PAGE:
Los Angeles is arguably the center of the music world, encasing within its expansive 500-plus square mile area a musical community that is just as expansive and varied as the city itself. From hip-hop, electronic, rock, pop, to any genre imaginable, Los Angeles has become a bastion for those artists wishing to establish themselves within the mythical traditions of Hollywood or carve out their own explorative path throughout the city’s sprawling streets and innumerable venues. So, it is all the more reason that Red Bull Music Academy Festival Los Angeles (RBMA LA) feels long overdue, as the spirit of the festival itself highlights some of the pioneering voices that made Los Angeles the musical landmark it is today, as well as the vision and voices that continue to actively shape Los Angeles’ ever-changing music scene. RBMA LA takes place over the month of October, and is less of a traditional music festival in that it comprises a series of separate shows happening throughout the city.
The 23 shows, while separate in time and space, do have one interweaving connection: each show either highlights a new and experimental voice in the realm of music or is an integral part of Los Angeles’ varied music history. For instance, where would Los Angeles be without hip-hop? West Coast hip-hop, and subsequently electro, was in large part a creation of the parties that came out of South and West Los Angeles thanks to promoters like Uncle Jamm’s Army that would inevitably pave the way for NWA, establishing Los Angeles as the epicenter of the hip-hop world. Or what about the infamous Los Angeles punk scene? The likes of which were in large part fronted by punk and feminist icon Alice Bag, and her band The Bags in 1977, playing small and sweaty makeshift venues throughout Los Angeles. At the time of their inception, these punk and hip-hop innovators could not conceive the monumental impact that their sound and vision would come to have on Los Angeles as a whole, but RBMA LA allows for the opportunity to relive this original spirit of musical innovation.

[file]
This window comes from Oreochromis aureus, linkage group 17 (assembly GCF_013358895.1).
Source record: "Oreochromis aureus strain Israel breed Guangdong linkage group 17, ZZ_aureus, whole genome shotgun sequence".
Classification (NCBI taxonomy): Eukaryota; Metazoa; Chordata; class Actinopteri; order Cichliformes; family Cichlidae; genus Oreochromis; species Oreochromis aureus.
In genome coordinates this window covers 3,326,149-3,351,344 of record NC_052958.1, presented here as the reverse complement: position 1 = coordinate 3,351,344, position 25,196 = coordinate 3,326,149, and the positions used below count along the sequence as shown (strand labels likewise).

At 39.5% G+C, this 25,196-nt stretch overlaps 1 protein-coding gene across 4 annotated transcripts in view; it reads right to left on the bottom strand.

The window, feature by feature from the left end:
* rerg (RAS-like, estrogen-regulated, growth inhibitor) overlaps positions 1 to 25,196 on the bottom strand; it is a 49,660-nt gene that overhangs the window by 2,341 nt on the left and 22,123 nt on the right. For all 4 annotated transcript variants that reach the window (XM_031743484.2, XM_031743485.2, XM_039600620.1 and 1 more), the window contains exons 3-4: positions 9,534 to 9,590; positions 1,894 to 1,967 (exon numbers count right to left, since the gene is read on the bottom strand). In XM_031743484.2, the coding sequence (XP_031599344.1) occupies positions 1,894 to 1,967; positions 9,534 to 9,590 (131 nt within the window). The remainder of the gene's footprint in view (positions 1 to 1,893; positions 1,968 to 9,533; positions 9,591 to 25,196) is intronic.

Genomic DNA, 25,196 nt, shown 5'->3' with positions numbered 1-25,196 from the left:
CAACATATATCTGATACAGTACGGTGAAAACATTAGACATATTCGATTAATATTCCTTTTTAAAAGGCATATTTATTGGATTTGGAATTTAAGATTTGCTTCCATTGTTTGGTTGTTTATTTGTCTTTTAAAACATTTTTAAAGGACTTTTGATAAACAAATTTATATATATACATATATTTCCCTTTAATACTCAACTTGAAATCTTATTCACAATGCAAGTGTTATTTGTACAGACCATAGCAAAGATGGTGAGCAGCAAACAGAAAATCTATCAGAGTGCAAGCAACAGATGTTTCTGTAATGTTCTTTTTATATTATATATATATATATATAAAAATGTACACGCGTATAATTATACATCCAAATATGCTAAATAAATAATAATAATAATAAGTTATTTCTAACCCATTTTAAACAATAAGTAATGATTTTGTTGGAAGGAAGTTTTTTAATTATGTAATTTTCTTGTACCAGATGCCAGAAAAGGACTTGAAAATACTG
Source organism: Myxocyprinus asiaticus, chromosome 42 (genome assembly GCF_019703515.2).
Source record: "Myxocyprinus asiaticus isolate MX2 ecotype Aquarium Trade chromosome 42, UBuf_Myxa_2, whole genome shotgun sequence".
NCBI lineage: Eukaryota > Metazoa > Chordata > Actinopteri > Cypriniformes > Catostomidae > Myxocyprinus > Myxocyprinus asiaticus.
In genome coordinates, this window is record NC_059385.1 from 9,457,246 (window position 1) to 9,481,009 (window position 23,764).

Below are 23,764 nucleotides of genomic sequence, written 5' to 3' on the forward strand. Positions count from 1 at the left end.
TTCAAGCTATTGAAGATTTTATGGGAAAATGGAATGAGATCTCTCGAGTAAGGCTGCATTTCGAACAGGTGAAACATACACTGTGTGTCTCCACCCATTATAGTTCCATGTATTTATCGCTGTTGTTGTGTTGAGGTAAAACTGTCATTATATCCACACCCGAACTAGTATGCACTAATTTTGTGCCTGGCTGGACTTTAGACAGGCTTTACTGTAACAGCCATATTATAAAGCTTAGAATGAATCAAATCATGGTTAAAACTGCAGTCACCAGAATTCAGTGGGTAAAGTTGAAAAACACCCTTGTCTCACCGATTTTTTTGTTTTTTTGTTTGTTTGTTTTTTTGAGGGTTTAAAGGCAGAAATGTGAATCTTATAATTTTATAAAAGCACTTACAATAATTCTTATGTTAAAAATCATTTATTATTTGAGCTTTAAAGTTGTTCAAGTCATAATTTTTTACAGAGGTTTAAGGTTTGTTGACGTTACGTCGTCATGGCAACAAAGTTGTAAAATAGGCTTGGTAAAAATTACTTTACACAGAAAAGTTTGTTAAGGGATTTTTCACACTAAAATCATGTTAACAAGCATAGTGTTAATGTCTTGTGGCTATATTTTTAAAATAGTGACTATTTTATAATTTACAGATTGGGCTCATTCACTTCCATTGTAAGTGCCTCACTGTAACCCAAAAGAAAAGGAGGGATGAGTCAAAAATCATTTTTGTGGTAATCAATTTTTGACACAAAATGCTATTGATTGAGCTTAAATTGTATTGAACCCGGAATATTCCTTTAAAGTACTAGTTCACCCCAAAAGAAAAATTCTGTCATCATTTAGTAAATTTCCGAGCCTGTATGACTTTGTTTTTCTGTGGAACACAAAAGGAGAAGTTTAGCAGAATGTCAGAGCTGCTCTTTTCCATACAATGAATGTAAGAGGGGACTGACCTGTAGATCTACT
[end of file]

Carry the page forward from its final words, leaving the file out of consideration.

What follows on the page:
Yet RBMA LA is filled with not only showcases of Los Angeles’ varied musical past but showcases of how the city still sculpts new and emerging music scenes as well. Below, we picked the three shows that arguably serving as exemplars of Los Angeles’ continued grasp on the musical landscape.
No area of Los Angeles is surrounded with more mysticism and infamy than Hollywood and its monumental film industry, so it only makes sense that one of the most interesting events to come out of RBMA LA combines the sonic world with the world of the silver screen. Annie Clark, the visionary icon behind St. Vincent, will premiere her newest show “Fear The Future,” ahead of her recently announced album MASSEDUCTION as part of a special RBMA LA event. St. Vincent has steadily established herself as an exceptional voice in the modern rock landscape, combining emotive ballads, idyllic pop arrangements, and waves of experimental post-modern guitar solos that are unmatched in their ingenuity. “Fear The Future” will be unlike any other St. Vincent show however, taking place on the New York street backlot at Paramount Pictures Studios with visuals by Will Perron (the creative director behind Kanye West, The xx, Rihanna, and more). The show will merge the magic of film and music in never before seen ways in a venue quite like no other.